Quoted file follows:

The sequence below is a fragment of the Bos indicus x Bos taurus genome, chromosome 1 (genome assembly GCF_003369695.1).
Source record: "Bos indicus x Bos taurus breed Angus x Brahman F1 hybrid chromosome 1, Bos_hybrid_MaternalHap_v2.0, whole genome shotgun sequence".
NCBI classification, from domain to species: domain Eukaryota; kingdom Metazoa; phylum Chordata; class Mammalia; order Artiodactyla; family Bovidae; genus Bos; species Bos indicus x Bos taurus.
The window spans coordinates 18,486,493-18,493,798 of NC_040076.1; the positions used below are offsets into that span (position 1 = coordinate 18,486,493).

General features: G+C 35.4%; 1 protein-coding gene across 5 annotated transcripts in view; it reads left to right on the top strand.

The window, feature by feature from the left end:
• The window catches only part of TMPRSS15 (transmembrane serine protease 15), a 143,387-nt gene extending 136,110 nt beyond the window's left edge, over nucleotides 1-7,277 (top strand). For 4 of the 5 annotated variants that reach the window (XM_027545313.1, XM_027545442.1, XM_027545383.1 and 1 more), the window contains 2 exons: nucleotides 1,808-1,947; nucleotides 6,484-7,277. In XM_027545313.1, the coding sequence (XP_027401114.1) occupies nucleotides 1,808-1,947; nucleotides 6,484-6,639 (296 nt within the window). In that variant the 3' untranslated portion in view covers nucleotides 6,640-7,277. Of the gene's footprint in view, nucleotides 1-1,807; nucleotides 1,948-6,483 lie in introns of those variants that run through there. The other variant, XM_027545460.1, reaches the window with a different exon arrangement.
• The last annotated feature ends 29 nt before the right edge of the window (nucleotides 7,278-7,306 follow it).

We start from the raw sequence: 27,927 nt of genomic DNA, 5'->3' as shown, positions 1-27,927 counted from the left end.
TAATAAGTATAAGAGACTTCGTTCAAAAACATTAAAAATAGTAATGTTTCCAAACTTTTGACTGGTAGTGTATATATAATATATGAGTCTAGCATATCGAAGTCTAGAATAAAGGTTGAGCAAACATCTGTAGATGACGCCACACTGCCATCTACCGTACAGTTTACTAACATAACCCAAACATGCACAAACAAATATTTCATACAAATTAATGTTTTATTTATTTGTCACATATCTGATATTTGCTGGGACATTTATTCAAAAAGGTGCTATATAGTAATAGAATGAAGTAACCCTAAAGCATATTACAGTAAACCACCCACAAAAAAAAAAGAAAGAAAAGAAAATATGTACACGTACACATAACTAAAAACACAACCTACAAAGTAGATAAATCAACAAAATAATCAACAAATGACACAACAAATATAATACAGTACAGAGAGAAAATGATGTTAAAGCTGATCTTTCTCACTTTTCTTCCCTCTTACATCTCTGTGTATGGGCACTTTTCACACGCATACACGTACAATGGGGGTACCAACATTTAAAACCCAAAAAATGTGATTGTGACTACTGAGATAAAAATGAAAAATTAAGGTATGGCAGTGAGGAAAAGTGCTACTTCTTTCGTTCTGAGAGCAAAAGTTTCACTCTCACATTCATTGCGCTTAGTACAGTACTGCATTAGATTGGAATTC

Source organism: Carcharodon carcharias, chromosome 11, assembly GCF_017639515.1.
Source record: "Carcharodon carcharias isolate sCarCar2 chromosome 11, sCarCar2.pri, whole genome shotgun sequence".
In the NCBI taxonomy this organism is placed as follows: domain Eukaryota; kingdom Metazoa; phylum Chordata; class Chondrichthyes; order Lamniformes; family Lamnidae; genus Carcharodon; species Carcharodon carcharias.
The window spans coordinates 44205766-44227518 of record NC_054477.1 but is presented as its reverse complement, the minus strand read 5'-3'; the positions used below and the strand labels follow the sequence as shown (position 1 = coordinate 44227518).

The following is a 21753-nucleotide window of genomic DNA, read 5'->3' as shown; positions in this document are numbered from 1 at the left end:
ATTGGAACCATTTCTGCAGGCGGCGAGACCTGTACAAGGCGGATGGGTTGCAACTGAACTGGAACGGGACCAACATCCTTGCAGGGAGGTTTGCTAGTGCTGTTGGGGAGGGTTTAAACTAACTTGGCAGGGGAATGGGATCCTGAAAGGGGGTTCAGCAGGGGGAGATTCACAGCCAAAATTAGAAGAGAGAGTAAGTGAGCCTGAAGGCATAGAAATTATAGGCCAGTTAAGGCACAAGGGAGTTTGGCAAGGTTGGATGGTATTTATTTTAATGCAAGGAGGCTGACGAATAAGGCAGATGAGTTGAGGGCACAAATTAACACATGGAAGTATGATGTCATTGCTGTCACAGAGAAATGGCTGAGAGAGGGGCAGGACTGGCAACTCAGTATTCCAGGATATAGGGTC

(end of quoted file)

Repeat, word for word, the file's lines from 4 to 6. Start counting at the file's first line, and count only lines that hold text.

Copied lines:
The window spans coordinates 18,486,493-18,493,798 of NC_040076.1; the positions used below are offsets into that span (position 1 = coordinate 18,486,493).

General features: G+C 35.4%; 1 protein-coding gene across 5 annotated transcripts in view; it reads left to right on the top strand.

The window, feature by feature from the left end: